Sudan: Weekly Press Columns Digest

analysis

The Popular revolution has managed to oust former President Omar al-Beshir and a number of the symbols of his regime but could not uproot the entire regime, wrote Amal Ahmed Tabidy in a column that was published by Alakhbar daily newspaper of Sunday.

The columnist attributed this failure to inability by the Freedom and change Forces (FCF) to strengthen their position through the popular support, something which she said encouraged the Transitional Military Council (TMC) into procrastination, reinstatement of the Islamist trade unions and associations and a large number of leaders of the defunct regime into politics.

The situation permitted interference by many foreign mediators who granted full legitimacy to the TMC and permitted participation by the leader of the Rapid Support Forces (RSF) in the sovereign council, Amal said.

There were proponents and opponents besides disappointed onlookers with regard to the reached deal but let us hope for the best, although it is difficult to trust the TMC in view of the massacre in the general command sit-in and what happened during the June 30 demonstrations and the TMC tolerance with the symbols of the extinct regime, said Amal.

She said there remains a number of questions that need to be answered, including whether the perpetrators of the massacre would be tried and whether the RSF would be removed from the streets of the capital Khartoum.

It seems that the Freedom and Change Forces (FCF) were taken by surprise and for this reason they have not yet formed a government which is urgently needed in the present situation in Sudan, noted columnist Al-Tahir Satti in a column that was published by Al-Sudani daily newspaper of Monday.

He quoted an FCF official as saying that all names, including Dr. Abdulla Dabluk as Prime Minister, that appeared on newspapers and TV channels were incorrect rumors and that the FCF body is presently bent on working out a list of its nominees for the Council of Ministers and the Sovereign Council.

However, an important issue that requires to be done before he forms his government, the Prime Minister must lead a new revolution, not on the street, but one in which he has to uproot illusionary funds, organizations and other bodies set up by the defunct regime for its Islamists to run their deep state, said Satti.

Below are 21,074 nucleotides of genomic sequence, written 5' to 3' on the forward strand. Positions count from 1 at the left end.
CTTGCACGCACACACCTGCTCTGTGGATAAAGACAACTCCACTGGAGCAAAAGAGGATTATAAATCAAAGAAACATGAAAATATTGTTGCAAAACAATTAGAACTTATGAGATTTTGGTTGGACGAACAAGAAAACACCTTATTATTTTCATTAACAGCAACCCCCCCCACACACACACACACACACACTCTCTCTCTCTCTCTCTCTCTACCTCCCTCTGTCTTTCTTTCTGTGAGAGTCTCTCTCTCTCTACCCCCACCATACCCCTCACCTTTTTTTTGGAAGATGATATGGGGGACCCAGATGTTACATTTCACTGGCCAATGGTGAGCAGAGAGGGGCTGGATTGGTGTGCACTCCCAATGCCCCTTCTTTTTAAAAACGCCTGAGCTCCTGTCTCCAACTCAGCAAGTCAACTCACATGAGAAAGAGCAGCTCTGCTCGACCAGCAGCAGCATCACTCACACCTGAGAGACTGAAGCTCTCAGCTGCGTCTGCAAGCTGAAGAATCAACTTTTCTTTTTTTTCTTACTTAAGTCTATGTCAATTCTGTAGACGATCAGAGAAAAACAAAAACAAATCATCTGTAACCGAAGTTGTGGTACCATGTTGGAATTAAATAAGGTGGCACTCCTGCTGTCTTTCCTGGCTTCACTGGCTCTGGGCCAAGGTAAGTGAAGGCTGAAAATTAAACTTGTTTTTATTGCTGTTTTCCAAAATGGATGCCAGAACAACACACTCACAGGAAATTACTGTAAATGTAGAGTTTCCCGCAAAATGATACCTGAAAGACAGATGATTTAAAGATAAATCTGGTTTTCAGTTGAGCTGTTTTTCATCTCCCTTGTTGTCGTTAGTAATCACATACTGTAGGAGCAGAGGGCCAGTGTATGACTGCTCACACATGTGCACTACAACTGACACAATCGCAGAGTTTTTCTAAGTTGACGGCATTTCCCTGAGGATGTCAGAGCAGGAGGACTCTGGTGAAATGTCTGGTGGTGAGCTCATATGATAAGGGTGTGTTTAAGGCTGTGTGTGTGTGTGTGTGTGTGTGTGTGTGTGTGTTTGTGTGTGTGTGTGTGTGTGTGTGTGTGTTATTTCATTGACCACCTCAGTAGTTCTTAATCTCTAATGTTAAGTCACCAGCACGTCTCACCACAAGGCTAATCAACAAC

He added that those illusionary bodies, which Satti said were tailored for the Islamists, have destroyed the country's administrative institutional system and have taken away the duties of the ministries.

The columnist wished that the FCF would be able to form an "eligible" government, not only of a small number of ministers, but also of ministries that exercise full powers that would not be reached by influential outsiders.

Columnist Sumayah Sayyed sees no reason for the delay in formation of the Sovereign Council and the Council of Ministers in view of the increasingly complicated economic situation and deteriorating services in the country.

She said in a column published by Alintibaha daily newspaper of Tuesday that the priority should have granted to formation of the government immediately following the agreement that was reached by the Transitional Military Council (TMC) and the Freedom and Change Forces (FCF), but it seems that the two parties are not ready for formation of the two councils while the situation is increasingly worsening due to the vacuum in the institutions of the state.

The difficulties in the summer agricultural season have aggravated due to the scarcity of the fuel and unavailable agricultural inputs along with the electric power cuts that hampered the industrial and agricultural production, Sumayah said.

She added that the country experiences shortages in the medical supplies due to the lack in the foreign currencies required for importation of drugs.